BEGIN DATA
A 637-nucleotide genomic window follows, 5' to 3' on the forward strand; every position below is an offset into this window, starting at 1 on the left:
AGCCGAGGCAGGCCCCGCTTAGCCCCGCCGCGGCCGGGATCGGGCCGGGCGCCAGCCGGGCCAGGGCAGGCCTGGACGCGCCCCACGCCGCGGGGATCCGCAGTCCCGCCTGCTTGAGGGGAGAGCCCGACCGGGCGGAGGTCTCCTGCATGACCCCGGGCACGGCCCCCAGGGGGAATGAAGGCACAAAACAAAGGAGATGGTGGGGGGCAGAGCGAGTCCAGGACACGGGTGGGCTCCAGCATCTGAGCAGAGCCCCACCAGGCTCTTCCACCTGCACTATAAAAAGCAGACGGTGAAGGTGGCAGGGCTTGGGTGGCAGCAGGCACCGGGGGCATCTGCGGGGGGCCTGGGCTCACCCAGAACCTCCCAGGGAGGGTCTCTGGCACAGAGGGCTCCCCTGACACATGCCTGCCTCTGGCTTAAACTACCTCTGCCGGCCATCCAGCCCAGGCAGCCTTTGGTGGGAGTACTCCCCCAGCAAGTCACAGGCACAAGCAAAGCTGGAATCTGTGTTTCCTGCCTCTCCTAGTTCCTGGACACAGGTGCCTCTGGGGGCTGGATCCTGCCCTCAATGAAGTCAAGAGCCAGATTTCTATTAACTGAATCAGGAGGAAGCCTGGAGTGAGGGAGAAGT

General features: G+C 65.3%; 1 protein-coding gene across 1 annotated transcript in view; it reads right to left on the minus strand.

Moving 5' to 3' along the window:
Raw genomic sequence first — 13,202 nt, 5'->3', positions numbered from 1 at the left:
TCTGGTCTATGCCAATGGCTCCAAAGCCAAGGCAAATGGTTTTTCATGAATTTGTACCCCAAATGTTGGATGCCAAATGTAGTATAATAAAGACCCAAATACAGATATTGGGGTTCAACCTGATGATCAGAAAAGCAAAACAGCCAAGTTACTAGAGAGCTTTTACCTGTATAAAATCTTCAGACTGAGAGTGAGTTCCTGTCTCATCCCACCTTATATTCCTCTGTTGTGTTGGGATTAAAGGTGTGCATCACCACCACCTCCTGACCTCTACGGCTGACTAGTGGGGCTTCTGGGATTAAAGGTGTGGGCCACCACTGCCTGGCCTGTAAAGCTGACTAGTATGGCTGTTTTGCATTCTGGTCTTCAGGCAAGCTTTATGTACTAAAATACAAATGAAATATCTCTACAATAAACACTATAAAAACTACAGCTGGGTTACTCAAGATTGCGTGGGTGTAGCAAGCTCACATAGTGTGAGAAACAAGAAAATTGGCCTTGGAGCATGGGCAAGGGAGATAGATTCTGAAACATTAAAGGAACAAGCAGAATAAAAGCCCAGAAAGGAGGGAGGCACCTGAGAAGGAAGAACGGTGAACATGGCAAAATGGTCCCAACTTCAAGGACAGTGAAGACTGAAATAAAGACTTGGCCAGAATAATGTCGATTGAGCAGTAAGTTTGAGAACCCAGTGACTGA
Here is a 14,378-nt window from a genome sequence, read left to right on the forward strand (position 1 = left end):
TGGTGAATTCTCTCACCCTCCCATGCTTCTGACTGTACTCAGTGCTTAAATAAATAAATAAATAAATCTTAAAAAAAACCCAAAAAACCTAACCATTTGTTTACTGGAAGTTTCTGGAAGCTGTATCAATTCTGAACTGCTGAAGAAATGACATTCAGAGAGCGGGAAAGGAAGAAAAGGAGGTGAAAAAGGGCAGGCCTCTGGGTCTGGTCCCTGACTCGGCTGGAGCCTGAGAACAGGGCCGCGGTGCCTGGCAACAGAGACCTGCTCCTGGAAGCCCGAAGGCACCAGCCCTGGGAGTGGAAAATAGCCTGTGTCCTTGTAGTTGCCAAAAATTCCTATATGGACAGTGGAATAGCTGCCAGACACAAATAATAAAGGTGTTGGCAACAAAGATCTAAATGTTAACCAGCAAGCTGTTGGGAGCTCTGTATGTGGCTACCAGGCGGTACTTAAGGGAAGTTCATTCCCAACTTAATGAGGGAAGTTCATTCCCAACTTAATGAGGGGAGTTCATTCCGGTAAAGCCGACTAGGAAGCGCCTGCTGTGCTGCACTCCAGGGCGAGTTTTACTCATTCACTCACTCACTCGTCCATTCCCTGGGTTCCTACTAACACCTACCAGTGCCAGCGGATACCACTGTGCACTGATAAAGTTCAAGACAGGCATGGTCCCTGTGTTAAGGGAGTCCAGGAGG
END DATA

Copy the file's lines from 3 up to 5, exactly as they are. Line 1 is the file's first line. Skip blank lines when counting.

General features: G+C 65.3%; 1 protein-coding gene across 1 annotated transcript in view; it reads right to left on the minus strand.

Moving 5' to 3' along the window:
Raw genomic sequence first — 13,202 nt, 5'->3', positions numbered from 1 at the left: